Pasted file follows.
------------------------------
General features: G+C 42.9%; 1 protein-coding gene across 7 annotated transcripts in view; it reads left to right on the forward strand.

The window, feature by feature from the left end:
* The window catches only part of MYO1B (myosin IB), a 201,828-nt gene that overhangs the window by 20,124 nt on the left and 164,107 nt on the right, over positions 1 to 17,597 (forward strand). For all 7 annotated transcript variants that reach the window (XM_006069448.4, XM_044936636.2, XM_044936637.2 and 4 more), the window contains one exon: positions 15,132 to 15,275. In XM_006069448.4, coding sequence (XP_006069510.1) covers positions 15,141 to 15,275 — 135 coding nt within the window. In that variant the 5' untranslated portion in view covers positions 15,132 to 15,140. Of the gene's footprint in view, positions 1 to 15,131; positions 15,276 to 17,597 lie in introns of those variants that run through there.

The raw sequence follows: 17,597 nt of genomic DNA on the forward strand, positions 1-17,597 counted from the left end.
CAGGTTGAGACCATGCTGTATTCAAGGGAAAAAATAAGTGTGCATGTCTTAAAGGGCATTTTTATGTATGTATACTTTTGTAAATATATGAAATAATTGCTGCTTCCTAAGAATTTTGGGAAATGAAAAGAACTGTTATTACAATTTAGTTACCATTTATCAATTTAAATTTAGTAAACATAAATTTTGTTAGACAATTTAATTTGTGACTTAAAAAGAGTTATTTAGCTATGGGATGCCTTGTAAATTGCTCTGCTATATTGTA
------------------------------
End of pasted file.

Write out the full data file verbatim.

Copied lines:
General features: G+C 42.9%; 1 protein-coding gene across 7 annotated transcripts in view; it reads left to right on the forward strand.

The window, feature by feature from the left end:
* The window catches only part of MYO1B (myosin IB), a 201,828-nt gene that overhangs the window by 20,124 nt on the left and 164,107 nt on the right, over positions 1 to 17,597 (forward strand). For all 7 annotated transcript variants that reach the window (XM_006069448.4, XM_044936636.2, XM_044936637.2 and 4 more), the window contains one exon: positions 15,132 to 15,275. In XM_006069448.4, coding sequence (XP_006069510.1) covers positions 15,141 to 15,275 — 135 coding nt within the window. In that variant the 5' untranslated portion in view covers positions 15,132 to 15,140. Of the gene's footprint in view, positions 1 to 15,131; positions 15,276 to 17,597 lie in introns of those variants that run through there.

The raw sequence follows: 17,597 nt of genomic DNA on the forward strand, positions 1-17,597 counted from the left end.
CAGGTTGAGACCATGCTGTATTCAAGGGAAAAAATAAGTGTGCATGTCTTAAAGGGCATTTTTATGTATGTATACTTTTGTAAATATATGAAATAATTGCTGCTTCCTAAGAATTTTGGGAAATGAAAAGAACTGTTATTACAATTTAGTTACCATTTATCAATTTAAATTTAGTAAACATAAATTTTGTTAGACAATTTAATTTGTGACTTAAAAAGAGTTATTTAGCTATGGGATGCCTTGTAAATTGCTCTGCTATATTGTA